You are here


[content block]

Ask Dr. Shore...

About a Student
With Asthma


Q.
Dear Dr. Shore,
I teach sixth grade and have in my class a student who has a severe case of asthma. What are the key things I need to know?

A.
Asthma is a respiratory disease in which the airways that carry air into and out of the lungs become inflamed and blocked. The illness affects about five percent of children, so teachers on average will have one child per class with asthma. Asthma is not contagious, so teachers should not have concerns that it can be passed from one student to another.

The symptoms of asthma range from mild to severe, and vary with each child. Children with asthma can experience attacks in which they are literally panting for breath. They might experience some anxiety and distress, especially if the episode is severe. Most asthma episodes come on gradually, so the child usually has time to alert you and take action, usually by taking medicine immediately to help clear the airways.

If you see a student beginning to experience an asthma attack, its important that you and the other students stay calm. If you become nervous, you might excite the child, which can aggravate the attack. Offer to help the child with his or her medication, although most children will be able to do that on their own. The child also might perform special exercises to slow the breathing. After the episode ends, you might want to have the child rest in the nurse's office or engage in a quiet activity.

Asthma can cause a student to miss much class time. Children with asthma are absent from school three times as often as children without asthma. In addition, frequent trips to the school nurse lessen time in the classroom. Even when they are in class, asthma symptoms and accompanying anxiety can impede a childs focus on schoolwork, or asthma-related sleeping problems can cause the child to be tired in class. As a result, you might find that the child is confused regarding directions or lags behind in class work.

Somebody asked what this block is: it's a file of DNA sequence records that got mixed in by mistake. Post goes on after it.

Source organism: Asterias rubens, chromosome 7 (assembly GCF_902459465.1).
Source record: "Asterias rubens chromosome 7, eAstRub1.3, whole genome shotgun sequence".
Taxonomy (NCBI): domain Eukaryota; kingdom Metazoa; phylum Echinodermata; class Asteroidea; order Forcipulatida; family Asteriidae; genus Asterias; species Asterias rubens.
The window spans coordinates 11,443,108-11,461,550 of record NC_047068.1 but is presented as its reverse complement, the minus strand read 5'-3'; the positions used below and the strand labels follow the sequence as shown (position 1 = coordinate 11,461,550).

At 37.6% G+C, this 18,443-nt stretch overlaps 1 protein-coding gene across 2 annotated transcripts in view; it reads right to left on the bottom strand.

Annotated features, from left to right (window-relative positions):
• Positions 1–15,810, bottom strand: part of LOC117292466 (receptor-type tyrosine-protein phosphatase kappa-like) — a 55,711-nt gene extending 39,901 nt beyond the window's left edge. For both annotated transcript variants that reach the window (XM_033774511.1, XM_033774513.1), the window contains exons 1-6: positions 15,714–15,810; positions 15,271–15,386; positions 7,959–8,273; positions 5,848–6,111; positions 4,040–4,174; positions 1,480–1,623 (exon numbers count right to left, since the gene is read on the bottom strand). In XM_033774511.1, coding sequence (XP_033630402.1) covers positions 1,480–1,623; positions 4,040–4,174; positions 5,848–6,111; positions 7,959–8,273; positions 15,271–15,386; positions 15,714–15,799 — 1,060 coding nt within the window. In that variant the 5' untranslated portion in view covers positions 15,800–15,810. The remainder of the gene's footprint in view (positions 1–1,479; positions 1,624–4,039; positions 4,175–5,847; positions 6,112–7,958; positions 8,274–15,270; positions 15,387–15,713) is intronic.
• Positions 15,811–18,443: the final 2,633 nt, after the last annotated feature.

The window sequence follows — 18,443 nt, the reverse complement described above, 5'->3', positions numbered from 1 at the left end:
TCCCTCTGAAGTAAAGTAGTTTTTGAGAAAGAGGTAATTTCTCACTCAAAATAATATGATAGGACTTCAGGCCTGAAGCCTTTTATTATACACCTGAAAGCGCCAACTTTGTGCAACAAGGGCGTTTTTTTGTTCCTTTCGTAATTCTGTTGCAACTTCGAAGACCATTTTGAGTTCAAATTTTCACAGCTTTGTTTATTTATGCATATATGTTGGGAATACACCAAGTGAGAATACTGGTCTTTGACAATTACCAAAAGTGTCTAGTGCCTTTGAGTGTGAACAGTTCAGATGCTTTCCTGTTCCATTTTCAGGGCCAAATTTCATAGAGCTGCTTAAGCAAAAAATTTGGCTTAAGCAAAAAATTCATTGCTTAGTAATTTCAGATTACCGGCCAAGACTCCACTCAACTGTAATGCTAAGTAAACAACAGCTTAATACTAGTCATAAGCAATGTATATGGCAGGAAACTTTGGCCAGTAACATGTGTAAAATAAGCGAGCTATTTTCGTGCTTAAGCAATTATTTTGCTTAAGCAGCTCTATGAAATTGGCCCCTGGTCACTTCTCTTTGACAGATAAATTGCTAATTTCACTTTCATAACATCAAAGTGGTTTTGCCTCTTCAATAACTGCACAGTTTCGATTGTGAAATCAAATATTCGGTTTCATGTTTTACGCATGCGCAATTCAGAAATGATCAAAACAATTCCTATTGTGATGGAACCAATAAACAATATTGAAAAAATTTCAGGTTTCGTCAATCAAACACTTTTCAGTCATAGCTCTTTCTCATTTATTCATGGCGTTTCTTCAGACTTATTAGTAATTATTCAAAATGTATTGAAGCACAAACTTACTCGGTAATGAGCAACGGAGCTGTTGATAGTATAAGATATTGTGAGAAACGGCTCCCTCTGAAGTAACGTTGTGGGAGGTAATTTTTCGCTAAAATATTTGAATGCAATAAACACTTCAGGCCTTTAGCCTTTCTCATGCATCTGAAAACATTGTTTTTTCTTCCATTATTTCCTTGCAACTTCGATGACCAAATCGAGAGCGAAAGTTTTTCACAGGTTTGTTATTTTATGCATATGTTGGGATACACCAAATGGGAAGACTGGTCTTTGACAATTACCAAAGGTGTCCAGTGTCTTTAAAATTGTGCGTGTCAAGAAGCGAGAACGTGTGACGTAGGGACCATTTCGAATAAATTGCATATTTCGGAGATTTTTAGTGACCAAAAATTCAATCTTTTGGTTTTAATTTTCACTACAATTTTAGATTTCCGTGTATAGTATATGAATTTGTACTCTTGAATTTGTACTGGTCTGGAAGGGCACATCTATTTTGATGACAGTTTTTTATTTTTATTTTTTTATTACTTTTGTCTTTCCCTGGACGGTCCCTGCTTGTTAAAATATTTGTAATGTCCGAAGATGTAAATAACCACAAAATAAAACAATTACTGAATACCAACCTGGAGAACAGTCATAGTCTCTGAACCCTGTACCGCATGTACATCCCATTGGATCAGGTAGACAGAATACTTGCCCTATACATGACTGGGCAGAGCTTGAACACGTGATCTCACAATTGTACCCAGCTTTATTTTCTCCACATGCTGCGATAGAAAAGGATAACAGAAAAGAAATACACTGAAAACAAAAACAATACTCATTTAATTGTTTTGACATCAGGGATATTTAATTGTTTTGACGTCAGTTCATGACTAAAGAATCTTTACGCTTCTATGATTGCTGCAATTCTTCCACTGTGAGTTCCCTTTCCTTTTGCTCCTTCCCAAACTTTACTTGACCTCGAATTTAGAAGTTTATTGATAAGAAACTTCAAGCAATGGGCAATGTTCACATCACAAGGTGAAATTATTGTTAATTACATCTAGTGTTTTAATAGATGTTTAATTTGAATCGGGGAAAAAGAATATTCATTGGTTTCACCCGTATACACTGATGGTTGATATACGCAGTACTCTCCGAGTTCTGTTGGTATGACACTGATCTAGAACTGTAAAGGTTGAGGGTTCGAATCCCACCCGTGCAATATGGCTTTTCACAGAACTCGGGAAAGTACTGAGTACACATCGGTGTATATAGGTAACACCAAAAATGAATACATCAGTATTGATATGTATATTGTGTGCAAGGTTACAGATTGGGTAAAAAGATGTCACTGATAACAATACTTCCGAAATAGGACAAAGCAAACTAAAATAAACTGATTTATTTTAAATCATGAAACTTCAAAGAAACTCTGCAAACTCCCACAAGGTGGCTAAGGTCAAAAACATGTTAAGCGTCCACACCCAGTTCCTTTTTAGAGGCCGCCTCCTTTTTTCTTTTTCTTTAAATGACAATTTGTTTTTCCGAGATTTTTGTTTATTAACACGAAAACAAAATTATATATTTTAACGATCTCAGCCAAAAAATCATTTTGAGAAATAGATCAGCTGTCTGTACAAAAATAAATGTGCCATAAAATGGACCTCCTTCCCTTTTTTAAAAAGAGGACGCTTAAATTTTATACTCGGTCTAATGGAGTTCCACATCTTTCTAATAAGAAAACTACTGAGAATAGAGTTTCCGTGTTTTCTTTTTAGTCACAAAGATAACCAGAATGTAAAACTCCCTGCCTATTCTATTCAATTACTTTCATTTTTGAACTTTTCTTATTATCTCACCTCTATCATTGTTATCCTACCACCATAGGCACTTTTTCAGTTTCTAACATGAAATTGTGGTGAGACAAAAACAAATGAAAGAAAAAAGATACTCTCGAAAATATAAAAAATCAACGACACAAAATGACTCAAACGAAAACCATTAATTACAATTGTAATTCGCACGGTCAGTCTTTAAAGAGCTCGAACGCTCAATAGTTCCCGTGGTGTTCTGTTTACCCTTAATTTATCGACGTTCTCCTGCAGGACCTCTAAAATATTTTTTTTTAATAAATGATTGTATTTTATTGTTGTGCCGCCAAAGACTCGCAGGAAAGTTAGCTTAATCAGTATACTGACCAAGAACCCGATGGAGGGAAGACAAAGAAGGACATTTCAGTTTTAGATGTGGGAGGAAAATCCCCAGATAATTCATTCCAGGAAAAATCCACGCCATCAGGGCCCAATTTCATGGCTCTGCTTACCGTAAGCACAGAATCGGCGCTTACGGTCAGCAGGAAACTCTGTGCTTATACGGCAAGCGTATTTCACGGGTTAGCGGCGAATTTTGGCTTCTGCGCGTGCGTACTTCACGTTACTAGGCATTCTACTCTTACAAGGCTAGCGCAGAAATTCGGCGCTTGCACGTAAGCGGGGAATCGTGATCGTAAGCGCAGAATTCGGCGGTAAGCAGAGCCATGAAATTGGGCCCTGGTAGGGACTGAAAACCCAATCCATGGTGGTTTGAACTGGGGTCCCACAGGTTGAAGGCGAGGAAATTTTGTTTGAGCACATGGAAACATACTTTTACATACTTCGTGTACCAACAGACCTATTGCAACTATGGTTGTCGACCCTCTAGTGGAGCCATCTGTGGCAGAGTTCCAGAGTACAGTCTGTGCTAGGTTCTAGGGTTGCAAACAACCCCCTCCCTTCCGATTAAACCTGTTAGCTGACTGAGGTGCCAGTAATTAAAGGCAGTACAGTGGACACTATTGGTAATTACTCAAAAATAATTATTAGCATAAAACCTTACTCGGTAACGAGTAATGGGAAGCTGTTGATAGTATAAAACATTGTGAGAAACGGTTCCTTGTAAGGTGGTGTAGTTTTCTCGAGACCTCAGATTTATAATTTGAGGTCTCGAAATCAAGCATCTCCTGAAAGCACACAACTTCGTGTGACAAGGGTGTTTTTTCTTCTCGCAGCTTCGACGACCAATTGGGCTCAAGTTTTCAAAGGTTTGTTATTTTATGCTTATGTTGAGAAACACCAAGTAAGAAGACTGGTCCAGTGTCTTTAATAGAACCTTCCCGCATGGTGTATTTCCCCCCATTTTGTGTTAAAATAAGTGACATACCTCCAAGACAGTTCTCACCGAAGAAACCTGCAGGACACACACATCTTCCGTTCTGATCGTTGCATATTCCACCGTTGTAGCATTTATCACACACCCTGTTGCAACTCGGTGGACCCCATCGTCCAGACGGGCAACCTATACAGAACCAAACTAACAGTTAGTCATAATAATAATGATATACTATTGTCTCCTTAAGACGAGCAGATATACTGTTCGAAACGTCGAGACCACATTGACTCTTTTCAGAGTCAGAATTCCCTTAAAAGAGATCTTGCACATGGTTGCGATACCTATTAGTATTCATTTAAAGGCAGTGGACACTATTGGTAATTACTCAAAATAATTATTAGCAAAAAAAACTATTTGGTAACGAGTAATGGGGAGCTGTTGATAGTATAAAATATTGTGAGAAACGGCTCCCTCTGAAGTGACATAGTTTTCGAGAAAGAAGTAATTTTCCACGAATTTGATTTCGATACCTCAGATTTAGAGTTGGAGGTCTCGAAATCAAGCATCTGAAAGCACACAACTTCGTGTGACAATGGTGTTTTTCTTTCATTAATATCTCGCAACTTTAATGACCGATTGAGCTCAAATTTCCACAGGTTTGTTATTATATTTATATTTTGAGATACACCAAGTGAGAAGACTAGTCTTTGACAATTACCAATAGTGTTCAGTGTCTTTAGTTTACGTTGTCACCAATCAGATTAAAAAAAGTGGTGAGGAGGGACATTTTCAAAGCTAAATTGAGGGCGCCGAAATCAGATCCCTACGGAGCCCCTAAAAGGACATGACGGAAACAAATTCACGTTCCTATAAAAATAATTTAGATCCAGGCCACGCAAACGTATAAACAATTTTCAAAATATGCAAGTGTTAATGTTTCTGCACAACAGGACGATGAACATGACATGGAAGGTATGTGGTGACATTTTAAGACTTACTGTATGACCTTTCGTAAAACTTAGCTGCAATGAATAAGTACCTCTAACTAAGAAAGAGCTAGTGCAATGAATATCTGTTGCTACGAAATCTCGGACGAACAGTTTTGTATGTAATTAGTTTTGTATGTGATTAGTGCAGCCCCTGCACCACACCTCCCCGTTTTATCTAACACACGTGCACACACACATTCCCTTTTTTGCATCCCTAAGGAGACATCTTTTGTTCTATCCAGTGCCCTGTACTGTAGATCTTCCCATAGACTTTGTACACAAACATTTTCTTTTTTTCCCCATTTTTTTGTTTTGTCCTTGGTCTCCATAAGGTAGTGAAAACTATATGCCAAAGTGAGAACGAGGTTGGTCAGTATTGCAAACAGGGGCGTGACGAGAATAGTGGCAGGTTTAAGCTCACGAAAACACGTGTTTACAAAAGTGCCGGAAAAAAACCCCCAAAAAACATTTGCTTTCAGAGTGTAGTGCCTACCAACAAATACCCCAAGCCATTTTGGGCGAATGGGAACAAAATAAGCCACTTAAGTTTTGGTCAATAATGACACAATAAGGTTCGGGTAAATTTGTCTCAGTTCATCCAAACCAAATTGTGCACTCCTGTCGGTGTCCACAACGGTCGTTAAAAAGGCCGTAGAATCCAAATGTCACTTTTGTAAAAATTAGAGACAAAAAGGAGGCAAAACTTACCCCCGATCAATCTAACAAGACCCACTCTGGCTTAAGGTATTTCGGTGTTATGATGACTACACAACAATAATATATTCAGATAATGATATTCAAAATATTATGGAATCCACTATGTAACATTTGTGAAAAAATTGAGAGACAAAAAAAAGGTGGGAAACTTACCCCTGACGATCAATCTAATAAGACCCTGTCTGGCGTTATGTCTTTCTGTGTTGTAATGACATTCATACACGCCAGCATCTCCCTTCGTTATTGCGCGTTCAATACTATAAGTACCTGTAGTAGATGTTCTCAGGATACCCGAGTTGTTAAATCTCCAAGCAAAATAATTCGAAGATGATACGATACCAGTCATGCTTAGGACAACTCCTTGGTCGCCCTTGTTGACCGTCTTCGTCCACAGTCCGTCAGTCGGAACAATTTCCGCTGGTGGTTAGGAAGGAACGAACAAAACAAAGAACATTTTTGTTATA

Because asthma varies from child to child, its important that you and the school nurse talk with the students parents at the beginning of the school year to discuss how to manage the illness in school. You might take the parents on a tour of your classroom when school is not in session so they can help you identify possible triggers, such as animals with fur, chalk dust, rugs, science projects with plants or flowers, or fresh paint.

About Ken Shore

Dr. Kenneth Shore is a psychologist who has worked in various public schools for more than 25 years. He has authored six books and produced a book and video series on bullying for schools and parent organizations called The ABCs of Bullying Prevention. Click to read a complete bio. For information on how to obtain his books and videos, go to his Web site.



Click to read a complete bio or to e-mail Dr. Shore.

Sign up for our FREE Newsletters!

Thank you for subscribing to the Educationworld.com newsletter!

Comments